TCM is a whole new ball game; I really started from the bottom. In that five years (in the TCM course), I ate a lot of humble pie, but I was enjoying myself too.Ng Seow Ling
However, no amount of research could have prepared Ng for the challenging course. She shared that she struggled badly in her first year because of the "more sophisticated" Mandarin that was used in the course. What kept her going was her unwavering passion for the subject.
A little luck comes in handy
While securing a job right after graduating is great, landing a role as a managing director is even better. Within the same month as her graduation in June 2022, Ng was offered the position of managing director of Eu Yan Sang Integrative Health, a role that requires her to oversee all of the company's TCM clinics in Singapore.
According to Ng, it was fate. Initially, she had wanted only to be a practising TCM physician, but a chance encounter with a former colleague who now works for the 144-year old company changed that. While Ng was studying, she had registered a consulting company as a means of taking on part-time consulting work. As luck would have it, her ex-colleague referred Ng to Eu Yan Sang for a project. Although the project did not take off, Ng's resume was passed to the bosses and the rest, as they say, is history.
Experience combined with new skills
Although she was initially reluctant when asked to take up a business role again, Ng nevertheless thought it was a good opportunity. The new position allows her to leverage on prior experience, and she's also able to practise as a TCM physician. Ng now treats patients once a week at one of the company's clinics.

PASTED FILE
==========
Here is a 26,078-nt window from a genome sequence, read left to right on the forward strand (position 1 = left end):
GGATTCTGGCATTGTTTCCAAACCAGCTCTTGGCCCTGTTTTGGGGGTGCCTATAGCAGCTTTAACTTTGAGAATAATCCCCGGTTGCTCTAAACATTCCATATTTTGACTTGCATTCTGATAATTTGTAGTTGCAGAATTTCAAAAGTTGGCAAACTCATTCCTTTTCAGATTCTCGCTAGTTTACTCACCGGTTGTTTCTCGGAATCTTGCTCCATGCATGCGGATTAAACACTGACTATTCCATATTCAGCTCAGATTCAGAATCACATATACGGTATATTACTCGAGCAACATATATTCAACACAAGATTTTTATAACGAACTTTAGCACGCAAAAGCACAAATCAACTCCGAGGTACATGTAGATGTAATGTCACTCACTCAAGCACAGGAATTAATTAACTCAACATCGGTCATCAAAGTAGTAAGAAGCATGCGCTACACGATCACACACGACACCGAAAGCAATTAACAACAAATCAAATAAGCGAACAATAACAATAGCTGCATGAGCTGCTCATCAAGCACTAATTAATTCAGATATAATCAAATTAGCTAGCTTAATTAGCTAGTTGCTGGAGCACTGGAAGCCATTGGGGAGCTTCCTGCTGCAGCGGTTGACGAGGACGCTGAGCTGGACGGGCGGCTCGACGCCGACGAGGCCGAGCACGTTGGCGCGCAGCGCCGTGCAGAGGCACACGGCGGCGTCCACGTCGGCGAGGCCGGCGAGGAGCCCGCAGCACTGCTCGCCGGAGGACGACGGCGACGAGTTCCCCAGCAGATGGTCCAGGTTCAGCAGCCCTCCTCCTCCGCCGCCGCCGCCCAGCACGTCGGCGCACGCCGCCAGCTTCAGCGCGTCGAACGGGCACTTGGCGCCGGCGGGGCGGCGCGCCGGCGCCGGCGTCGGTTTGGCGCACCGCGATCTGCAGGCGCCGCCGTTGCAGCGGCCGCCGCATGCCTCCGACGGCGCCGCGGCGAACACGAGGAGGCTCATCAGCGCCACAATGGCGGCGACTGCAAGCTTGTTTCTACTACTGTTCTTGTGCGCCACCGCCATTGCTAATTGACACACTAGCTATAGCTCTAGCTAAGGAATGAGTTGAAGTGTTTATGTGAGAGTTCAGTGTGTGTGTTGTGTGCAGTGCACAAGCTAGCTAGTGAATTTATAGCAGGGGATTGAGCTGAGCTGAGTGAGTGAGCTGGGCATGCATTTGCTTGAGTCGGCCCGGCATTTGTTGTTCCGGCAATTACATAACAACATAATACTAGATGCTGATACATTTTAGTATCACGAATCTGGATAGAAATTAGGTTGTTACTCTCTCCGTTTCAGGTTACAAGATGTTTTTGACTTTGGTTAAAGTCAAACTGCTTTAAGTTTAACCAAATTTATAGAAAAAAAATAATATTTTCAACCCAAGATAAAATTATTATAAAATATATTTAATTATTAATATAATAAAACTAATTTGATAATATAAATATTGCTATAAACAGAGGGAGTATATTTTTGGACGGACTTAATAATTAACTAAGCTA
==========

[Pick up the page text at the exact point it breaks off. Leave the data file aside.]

People management and managing key accounts were some of the transferable skills Ng possessed; she had to acquire industry knowledge and quickly adjust to the new company's culture.
"TCM is a whole new ball game; I really started from the bottom. In that five years (in the TCM course), I ate a lot of humble pie, but I was enjoying myself too.
"When Eu Yan Sang came and said the role will allow me to combine my past with what I want to do in the future, that's the best," said Ng.
Regardless, Ng couldn't avoid feelings of fear and self-doubt. There were significant changes to corporate life too in the five years she was away. For instance, working from home became the norm as a result of COVID-19, and the digital landscape was also fast evolving.
There were other challenges too. While she was familiar with managing sales and marketing teams, her new role required her to manage clinic assistants and physicians. Ng shared that the personalities were very different: in general, sales staff were more outgoing and profit-driven, while physicians were more focused on treating patients. "Being a physician, although a very junior one, helped," Ng shared.
Looking back on her journey, Ng said that she enjoyed climbing the corporate ladder in her past but would only "regret" if she hadn't made the switch. In her new role, she finds fulfilment from treating patients and being in a position to elevate the TCM industry.
"I have a new purpose... to drive the TCM industry forward and let more people benefit from the goodness of TCM," said Ng.